From Well to Wheel: How Do Gas Stations Get Gas?
Follow crude oil on its journey to becoming gasoline and find tips to inform your choice at the pump.
What you pay at the pump—and for repairs to your car down the road—is affected by your choice of gas and its journey from oil field to fuel tank. Have you ever wondered how do gas stations get gas? Here, in seven steps, is the answer.
- Crude oil is extracted from underground reservoirs via a well.
- At the refinery, crude oil is separated via fractional distillation into several petroleum products, one of which is raw gasoline.
- After a second refining process, purified gasoline is combined with other petroleum products to create regular and premium fuel.
If a refinery shuts down due to severe weather or other reasons, gas prices rise in that region due to limited supplies.
Gasoline is stored at a distribution center in a huge tank. All brands of gas draw from the same tank.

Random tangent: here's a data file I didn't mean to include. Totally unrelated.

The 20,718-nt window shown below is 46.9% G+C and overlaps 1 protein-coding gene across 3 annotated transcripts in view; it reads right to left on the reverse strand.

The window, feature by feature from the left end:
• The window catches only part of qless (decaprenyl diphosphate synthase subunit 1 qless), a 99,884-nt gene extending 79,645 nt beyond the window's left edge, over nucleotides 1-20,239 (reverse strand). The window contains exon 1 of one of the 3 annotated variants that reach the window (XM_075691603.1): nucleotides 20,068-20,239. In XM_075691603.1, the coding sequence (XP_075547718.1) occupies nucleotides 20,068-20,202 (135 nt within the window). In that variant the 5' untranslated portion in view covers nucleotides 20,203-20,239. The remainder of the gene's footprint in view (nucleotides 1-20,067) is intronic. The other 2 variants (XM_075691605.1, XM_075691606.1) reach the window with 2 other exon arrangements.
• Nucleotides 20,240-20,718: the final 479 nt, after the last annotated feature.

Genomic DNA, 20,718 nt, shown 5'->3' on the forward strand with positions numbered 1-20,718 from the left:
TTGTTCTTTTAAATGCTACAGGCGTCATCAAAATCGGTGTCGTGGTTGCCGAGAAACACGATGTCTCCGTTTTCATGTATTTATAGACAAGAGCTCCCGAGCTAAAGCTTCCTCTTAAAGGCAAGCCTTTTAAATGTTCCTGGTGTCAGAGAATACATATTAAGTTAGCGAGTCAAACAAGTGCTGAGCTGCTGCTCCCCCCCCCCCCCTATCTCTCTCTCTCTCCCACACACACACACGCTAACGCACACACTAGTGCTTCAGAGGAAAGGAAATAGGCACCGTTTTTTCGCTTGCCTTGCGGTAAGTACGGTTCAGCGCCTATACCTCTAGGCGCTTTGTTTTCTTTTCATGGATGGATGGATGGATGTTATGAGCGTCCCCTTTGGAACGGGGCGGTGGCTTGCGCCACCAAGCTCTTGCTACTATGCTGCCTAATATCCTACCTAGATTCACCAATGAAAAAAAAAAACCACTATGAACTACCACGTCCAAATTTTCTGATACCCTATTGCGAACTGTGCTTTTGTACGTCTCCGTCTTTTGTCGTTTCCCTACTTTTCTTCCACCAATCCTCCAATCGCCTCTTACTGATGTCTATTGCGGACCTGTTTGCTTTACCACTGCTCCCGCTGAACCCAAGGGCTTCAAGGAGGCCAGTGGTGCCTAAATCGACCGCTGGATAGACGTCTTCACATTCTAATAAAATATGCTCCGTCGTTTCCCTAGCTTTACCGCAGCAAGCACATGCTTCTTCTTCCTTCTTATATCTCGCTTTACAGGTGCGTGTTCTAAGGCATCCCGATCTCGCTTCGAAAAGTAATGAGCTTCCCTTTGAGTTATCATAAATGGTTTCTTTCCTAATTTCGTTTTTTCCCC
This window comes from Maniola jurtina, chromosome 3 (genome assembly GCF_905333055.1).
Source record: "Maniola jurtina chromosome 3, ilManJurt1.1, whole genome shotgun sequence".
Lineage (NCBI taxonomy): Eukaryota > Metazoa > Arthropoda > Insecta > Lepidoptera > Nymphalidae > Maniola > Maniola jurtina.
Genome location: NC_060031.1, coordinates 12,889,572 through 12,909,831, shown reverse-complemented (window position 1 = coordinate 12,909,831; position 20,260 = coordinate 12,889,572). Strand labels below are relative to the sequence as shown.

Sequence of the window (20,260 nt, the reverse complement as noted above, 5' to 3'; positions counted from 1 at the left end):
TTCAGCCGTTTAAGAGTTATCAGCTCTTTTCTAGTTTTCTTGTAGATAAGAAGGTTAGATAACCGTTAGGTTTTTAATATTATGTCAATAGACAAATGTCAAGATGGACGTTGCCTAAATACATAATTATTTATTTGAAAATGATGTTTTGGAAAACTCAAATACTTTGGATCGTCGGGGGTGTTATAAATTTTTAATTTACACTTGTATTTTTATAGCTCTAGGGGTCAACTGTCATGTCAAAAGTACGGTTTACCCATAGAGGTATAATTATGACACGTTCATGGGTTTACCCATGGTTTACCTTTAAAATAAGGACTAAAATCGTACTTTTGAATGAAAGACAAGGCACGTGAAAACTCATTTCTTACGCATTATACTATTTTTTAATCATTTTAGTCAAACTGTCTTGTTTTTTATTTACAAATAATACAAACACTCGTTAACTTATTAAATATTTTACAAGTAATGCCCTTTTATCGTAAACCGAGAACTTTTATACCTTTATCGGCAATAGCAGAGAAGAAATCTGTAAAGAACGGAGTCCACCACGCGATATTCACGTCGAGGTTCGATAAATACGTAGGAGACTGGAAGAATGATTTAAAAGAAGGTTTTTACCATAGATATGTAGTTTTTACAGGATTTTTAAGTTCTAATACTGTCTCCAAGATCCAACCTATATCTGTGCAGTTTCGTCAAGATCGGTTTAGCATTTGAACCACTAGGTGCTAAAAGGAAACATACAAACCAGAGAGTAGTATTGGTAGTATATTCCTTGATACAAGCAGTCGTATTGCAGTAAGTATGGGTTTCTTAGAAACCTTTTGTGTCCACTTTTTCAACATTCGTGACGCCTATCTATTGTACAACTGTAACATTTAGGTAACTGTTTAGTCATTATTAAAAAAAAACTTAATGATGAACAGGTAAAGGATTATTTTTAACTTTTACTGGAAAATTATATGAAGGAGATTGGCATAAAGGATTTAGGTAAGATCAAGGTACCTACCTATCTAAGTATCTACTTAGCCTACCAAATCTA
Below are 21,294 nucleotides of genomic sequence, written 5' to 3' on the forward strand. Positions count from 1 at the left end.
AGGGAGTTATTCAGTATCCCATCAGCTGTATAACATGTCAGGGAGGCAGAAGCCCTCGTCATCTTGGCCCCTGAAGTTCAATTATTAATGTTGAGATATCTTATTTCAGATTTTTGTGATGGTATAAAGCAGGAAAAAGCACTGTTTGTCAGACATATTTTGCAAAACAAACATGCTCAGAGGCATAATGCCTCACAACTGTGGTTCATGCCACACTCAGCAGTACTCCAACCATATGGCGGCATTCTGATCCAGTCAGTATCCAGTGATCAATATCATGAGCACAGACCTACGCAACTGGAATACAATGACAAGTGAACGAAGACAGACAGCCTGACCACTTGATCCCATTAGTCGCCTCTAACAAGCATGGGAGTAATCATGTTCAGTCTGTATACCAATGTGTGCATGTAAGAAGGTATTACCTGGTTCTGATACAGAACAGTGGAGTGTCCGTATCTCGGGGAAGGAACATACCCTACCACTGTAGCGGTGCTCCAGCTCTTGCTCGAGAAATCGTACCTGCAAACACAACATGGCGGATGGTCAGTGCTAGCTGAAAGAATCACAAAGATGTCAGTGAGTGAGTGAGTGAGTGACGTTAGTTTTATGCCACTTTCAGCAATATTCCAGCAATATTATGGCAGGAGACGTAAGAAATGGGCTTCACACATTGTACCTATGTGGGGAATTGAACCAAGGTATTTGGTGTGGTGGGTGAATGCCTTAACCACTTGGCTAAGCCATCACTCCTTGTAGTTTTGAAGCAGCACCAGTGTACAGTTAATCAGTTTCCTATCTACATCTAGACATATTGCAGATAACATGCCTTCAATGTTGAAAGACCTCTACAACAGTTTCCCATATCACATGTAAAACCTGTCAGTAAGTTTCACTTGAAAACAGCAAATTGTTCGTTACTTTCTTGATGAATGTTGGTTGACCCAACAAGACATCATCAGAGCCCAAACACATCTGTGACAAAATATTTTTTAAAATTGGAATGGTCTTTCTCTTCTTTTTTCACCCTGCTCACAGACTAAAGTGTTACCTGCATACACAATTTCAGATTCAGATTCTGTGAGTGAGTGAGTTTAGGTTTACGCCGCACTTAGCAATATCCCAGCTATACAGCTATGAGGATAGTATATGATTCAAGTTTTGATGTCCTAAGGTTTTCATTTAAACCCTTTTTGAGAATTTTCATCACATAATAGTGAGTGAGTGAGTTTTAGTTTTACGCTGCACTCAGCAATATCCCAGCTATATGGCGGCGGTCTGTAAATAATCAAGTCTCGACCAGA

Gas is pumped into tanker trucks with brand-specific additive packages blended in to protect your car’s fuel system and engine. Gas with lower-quality additives is often cheaper, but offers less protection.
Tanker trucks deliver fuel to service stations, where regular and premium gas is stored until it is pumped into vehicles.
At the pump: two things to consider
There’s no benefit to using a gas grade higher than recommended for your car, AAA research has found. However, using a lower grade might damage your engine.
Based on its study of gasoline quality, AAA recommends buying gas from a brand that meets Top Tier standards, keeping engines up to 19 times cleaner than other fuels for optimal engine performance.